AG Racine Leads Coalition of 18 AGs Urging Regulators to Protect Workers from Harmful Anticompetitive Labor Practices

AGs Recommend State and Federal Collaboration to Increase Antitrust Enforcement in Labor Market, Fight Practices that Depress Wages and Limit Opportunity

WASHINGTON, D. C. Attorney General Karl A. Racine today led a coalition of 18 states in submitting comments to the Federal Trade Commission (FTC) urging collaboration between regulators to protect workers from anticompetitive labor practices that depress wages, limit job mobility, and limit opportunities for advancement. In an official comment letter submitted in connection with the FTC’s hearings on competition in the 21st century, the Attorneys General argue that regulators should increase their focus on antitrust enforcement in the labor market and use their authority to crack down on harmful practices—like anticompetitive non-compete and no-poach contract agreements—in addition to considering how workers are impacted by proposed mergers. The comments highlight recent efforts by state Attorneys General to crack down on anticompetitive activity and identify areas for future state and federal collaboration in antitrust work around labor issues. 

“State Attorneys General have been at the forefront of protecting workers—including many here in the District of Columbia—from anticompetitive practices that lower their wages and limit their ability to pursue better jobs,” said AG Racine. “We look forward to continued collaboration with the FTC to strengthen antitrust enforcement in labor markets and ensure workers get a fair shake.”

Antitrust laws work to protect competition in markets that benefits consumers and workers. These laws also work to prevent harmful practices such as monopolization, price-fixing, and market allocation, which can result in higher prices, depressed wages, decreased supply of products, or lower quality products and services. State Attorneys General and the FTC have a strong interest in protecting the competitiveness of markets and can work independently or collaboratively to take enforcement action to stop antitrust law violations. 

Antitrust enforcers are increasingly considering how mergers impact labor markets. In one recent example, the District, ten other Attorneys General, and the DOJ, included monopsony claims in their successful challenge stopping the Anthem-Cigna health insurance merger. State Attorneys General, in particular, have been active in bringing enforcement actions against companies who impose restrictive contract agreements that limit workers’ ability to obtain competitive wages and benefits. 

Recent antitrust actions brought by state Attorneys General have also confronted labor issues. In March 2019, AG Racine and a coalition of 14 Attorneys General secured a settlement with four fast-food chains to end the use of no-poach agreements, which prevent employees from leaving one fast food franchise to work for another franchise in the same chain. These restrictive agreements prevent low-wage workers from pursuing better paying jobs and deny franchisees the opportunity to hire skilled employees of their choice. Several Attorneys General joined similar settlements with a fifth chain in July 2019.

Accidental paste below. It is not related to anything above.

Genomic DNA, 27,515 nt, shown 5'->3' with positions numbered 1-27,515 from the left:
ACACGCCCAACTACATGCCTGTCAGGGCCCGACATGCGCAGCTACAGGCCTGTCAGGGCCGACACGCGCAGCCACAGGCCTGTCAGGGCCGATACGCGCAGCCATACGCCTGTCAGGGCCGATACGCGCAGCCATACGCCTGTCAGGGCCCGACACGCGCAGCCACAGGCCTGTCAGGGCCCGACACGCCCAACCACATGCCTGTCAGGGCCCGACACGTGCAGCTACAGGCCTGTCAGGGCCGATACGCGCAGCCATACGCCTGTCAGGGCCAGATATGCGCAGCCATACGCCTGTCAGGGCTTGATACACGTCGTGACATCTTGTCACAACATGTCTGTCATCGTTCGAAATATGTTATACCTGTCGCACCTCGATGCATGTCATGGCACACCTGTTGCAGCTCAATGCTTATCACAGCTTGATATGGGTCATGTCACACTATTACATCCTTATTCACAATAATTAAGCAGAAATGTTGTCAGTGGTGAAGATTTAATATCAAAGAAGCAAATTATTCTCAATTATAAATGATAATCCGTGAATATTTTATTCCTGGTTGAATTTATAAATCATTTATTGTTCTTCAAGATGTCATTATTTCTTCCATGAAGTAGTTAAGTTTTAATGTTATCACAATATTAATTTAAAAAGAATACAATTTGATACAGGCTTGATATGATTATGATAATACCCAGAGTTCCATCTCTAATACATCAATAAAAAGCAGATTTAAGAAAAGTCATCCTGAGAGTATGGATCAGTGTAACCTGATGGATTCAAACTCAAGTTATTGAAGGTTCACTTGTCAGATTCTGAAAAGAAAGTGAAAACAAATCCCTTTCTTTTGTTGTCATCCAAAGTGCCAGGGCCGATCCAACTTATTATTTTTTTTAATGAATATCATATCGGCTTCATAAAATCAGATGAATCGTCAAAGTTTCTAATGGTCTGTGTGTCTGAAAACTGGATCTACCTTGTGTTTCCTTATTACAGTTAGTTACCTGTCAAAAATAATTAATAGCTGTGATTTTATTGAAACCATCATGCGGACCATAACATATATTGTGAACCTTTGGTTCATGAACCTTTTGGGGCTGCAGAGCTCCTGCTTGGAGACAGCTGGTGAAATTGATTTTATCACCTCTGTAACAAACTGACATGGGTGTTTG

In their comments, the Attorneys General urge the FTC to consider the following labor considerations in antitrust matters:

  • Impact of company mergers on workforce: Antitrust enforcement should consider whether merging companies have specialized workforce needs and/or are within the same geographic area with a small workforce. A merger with either of these factors could result in fewer jobs and limited ability for specialized workers to switch to other types of work. If it seems like one of these labor market conditions could apply, enforcers could gather information from the human resources departments of the merging companies and competitors to better understand the labor needs and hiring practices that might occur.
  • Effect of non-compete, non-solicitation, and no-poach agreements on worker job mobility: These types of agreements can limit the job mobility of workers. Non-compete agreements prevent employees from seeking work with a competing company.  Non-solicitation agreements prohibit employees from soliciting employees of their current employer to move with the employees to a new job and may effectively act as a non-compete agreement. Certain types of no-poach agreements prevent employees from leaving one franchise to pursue a better job at another franchise in the same chain. Because of this harm, the letter urges the FTC to ban non-compete agreements for low-wage workers, as many states have done, and intra-franchise no-poach agreements.

The FTC’s recent series of hearings over the past months have been a useful and welcome dialogue on antitrust issues facing today’s government antitrust enforcers. The Attorneys General’s Comments emphasize the importance of advancing antitrust enforcement to protect workers in today’s rapidly evolving economies and collaborating with the FTC to do just that.

Joining the District of Columbia in today’s comment letter are the State Attorneys General from California, Delaware, Hawaii, Illinois, Iowa, Maine, Maryland, Massachusetts, Michigan, Minnesota, Nevada, New Jersey, New York, Pennsylvania, Rhode Island, Virginia, and Washington.  

The comment letter to the FTC is available at: 


The Office of the Attorney General (OAG) works to protect and defend District residents, enforce District laws, and provide legal advice to D.C. government agencies. Karl A. Racine leads OAG as the first elected Attorney General of the District of Columbia. Visit to learn more.